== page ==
The state government’s decision to raise land and house prices will upset middle-class dream home plans and reduce revenue collection through stamp duty, experts said.
The government increased on Sunday circle rates — second time in a year -- across the state in the range of 10-80% depending on the location.
A circle rate is the minimum value at which the sale of a plot, house, apartment or a commercial property can take place. Market price is the value of such an asset determined by supply and demand.
“The government’s decision to raise circle rates has jolted the common man. It’s unprecedented and uncalled for to increase the circle rates from 10% to 80% within one year when the government had the convention of revising these rates in three years’ time,” real estate lawyer Gaurav Sharma said on Monday.
Calling the hike in circle rates a violation of the fundamental right to live with dignity (provided for in Article 21 of the Constitution), Sharma said the decision might be challenged in a court.
“It (circle rate hike) will also have a negative impact on execution of sale deeds that have already been finalised. It will be now beyond the capacity of the common man to build his own house in Dehradun and other cities,” added Sharma.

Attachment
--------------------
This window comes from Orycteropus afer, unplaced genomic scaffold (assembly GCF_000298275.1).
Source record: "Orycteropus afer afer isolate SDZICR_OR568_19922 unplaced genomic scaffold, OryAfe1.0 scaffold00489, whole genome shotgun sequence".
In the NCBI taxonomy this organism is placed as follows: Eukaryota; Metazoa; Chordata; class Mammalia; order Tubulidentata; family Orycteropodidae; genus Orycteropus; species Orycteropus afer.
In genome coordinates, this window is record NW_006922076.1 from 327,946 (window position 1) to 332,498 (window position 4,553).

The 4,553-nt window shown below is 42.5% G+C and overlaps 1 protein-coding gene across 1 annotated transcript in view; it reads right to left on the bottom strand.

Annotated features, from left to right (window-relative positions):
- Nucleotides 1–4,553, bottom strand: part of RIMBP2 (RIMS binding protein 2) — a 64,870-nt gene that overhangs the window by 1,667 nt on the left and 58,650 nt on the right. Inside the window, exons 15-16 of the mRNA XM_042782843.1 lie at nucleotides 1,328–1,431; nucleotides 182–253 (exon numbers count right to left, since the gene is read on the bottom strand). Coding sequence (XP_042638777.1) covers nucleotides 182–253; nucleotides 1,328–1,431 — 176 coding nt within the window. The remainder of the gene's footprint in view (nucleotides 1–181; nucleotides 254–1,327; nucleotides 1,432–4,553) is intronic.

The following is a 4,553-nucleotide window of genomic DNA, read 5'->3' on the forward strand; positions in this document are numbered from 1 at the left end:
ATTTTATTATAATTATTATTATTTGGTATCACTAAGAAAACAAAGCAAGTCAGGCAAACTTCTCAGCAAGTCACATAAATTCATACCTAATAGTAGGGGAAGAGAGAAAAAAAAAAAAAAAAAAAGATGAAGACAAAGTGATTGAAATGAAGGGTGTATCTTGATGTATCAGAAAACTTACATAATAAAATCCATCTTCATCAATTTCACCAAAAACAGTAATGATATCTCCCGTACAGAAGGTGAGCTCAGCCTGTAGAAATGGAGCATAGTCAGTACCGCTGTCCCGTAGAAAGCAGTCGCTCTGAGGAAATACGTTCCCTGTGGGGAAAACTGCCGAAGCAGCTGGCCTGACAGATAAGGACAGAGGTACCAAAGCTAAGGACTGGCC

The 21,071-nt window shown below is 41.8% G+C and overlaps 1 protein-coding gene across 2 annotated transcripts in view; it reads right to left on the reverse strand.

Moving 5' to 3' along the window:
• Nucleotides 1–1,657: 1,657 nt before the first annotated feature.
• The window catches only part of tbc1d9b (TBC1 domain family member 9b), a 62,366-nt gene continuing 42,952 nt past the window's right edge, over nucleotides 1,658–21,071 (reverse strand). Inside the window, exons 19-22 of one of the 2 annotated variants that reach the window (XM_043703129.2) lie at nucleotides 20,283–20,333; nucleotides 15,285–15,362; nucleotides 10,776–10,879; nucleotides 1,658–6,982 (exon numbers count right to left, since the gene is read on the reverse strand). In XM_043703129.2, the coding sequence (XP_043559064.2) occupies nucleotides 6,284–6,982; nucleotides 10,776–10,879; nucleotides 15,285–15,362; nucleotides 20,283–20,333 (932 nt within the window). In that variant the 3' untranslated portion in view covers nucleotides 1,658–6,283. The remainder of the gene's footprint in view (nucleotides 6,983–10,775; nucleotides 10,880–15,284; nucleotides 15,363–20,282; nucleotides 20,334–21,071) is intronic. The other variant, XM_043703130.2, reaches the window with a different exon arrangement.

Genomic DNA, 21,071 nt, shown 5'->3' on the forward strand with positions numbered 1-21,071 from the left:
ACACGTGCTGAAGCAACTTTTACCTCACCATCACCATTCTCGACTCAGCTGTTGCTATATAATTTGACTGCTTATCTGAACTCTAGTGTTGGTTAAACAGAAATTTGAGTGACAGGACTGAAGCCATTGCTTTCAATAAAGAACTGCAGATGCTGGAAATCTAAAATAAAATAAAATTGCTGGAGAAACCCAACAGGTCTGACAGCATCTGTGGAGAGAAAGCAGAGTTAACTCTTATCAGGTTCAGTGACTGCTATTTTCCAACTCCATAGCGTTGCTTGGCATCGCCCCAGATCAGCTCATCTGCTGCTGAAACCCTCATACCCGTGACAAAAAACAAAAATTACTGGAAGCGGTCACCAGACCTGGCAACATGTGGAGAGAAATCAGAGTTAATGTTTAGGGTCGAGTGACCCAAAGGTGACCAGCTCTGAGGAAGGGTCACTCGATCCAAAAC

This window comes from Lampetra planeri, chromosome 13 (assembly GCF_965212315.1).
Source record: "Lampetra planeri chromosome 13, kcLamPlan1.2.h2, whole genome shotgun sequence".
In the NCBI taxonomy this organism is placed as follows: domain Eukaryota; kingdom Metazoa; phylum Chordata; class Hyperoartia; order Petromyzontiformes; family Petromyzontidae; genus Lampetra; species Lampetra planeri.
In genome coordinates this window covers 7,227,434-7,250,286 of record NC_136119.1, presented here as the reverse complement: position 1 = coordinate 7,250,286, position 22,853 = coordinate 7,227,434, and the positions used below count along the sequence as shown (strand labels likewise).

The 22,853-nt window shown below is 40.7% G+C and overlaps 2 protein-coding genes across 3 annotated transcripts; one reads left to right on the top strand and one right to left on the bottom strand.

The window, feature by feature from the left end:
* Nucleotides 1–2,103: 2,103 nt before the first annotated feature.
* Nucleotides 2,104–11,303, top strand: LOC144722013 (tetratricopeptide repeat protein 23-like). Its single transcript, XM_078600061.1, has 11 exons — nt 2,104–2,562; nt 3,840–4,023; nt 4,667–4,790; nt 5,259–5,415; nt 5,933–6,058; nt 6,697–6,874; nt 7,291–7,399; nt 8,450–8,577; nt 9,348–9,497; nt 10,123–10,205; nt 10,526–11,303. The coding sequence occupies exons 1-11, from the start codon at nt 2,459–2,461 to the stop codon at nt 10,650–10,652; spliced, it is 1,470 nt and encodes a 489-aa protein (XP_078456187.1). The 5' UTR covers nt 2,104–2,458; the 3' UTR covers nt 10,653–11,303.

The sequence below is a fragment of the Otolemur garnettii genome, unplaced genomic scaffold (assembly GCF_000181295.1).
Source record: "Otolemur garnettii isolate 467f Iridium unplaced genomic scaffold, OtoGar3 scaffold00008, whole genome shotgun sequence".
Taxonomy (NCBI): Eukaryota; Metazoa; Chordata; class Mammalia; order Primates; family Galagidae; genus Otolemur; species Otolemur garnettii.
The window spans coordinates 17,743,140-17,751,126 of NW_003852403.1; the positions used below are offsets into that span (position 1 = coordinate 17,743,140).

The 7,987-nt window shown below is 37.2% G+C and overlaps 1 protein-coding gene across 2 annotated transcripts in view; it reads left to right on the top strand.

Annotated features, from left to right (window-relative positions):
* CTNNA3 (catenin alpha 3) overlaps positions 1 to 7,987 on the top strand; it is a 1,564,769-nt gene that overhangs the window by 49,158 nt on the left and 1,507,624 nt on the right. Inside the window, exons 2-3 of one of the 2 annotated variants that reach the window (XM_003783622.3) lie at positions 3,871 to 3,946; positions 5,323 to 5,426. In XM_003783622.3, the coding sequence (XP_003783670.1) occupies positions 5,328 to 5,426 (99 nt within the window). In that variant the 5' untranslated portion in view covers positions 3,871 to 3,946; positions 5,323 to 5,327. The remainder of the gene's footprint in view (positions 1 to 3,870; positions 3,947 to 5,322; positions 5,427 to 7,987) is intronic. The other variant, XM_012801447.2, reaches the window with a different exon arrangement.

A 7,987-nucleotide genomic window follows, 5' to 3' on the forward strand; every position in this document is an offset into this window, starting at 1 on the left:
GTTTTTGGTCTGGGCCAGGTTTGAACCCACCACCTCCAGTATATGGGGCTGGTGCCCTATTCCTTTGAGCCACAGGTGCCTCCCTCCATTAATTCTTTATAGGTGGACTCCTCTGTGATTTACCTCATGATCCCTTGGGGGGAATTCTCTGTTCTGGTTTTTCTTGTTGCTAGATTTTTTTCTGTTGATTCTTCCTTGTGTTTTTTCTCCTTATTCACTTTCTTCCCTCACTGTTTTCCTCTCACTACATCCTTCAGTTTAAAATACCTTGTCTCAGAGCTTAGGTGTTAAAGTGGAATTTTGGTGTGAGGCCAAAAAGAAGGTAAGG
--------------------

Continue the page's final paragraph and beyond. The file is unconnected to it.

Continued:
The real impact will be visible after new zonal circle rates are released by districts but it’s certain that housing plans of middle classes will be thrown out of gear as circle rates of land will exceed market prices in several areas, according to experts.
Circle rates are defined by state’s revenue departments or local development authorities in line with what they perceive the prices at which property sale should be undertaken. Market rates are determined by the seller’s expectation of price and the buyer’s willingness to pay. Circle rates are generally lower than market prices.
“With this (circle rate) rise, mere clearance of building maps will require coughing up of more than Rs 1.5 lakh at several places. How can low-income or even middle classes afford that? The government will have to rethink its decision or there has to be some relaxation for low-income classes,” said GL Arora, an architect.
“The government can roll back its decision as this was done in the past as well,” he added.